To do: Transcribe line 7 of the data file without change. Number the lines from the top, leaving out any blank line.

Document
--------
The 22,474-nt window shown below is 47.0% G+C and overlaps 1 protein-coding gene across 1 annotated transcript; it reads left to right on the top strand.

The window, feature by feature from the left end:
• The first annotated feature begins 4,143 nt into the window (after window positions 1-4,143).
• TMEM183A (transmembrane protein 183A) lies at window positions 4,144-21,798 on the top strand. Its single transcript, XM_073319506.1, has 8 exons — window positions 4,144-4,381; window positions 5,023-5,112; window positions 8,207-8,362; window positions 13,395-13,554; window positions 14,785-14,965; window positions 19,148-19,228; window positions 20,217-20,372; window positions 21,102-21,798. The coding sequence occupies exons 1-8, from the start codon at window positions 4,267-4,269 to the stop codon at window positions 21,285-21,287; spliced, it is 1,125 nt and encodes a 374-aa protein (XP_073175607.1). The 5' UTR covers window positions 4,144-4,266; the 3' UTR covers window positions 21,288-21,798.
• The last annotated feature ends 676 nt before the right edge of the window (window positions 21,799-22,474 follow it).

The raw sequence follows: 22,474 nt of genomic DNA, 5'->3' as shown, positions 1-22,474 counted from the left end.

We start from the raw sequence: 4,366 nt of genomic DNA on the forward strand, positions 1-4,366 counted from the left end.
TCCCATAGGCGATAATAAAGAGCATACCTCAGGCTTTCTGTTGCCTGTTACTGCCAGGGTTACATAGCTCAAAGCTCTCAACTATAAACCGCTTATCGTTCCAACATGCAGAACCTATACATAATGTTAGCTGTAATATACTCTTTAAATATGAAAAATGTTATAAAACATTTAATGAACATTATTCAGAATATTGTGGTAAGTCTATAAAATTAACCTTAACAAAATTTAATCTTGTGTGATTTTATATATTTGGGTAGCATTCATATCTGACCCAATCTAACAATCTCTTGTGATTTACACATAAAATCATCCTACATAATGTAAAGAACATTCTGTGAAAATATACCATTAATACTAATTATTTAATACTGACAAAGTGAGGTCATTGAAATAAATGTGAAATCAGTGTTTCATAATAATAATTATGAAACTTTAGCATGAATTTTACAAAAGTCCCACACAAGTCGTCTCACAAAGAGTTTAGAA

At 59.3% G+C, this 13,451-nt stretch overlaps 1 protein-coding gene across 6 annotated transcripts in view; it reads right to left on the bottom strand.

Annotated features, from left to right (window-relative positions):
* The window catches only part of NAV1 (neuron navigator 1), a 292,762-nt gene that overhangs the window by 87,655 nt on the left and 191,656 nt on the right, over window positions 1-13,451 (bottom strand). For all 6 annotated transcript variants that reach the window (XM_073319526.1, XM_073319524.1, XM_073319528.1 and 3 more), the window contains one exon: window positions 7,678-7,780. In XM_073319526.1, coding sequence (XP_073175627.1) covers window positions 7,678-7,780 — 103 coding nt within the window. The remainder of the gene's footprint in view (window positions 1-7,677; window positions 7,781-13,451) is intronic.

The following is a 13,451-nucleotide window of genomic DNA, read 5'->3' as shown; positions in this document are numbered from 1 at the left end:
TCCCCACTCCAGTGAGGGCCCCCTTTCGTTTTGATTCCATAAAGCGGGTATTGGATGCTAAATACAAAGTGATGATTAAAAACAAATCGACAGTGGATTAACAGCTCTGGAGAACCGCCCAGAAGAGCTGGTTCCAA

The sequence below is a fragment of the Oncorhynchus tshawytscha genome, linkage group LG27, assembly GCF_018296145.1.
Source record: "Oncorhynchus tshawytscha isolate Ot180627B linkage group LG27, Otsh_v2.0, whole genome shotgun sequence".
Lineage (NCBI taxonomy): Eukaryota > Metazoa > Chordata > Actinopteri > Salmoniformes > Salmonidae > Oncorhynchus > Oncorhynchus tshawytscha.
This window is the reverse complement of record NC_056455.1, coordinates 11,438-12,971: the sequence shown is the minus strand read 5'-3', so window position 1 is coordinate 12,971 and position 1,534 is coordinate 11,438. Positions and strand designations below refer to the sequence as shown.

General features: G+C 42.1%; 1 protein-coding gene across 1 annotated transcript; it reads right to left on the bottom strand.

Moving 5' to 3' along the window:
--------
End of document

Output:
We start from the raw sequence: 4,366 nt of genomic DNA on the forward strand, positions 1-4,366 counted from the left end.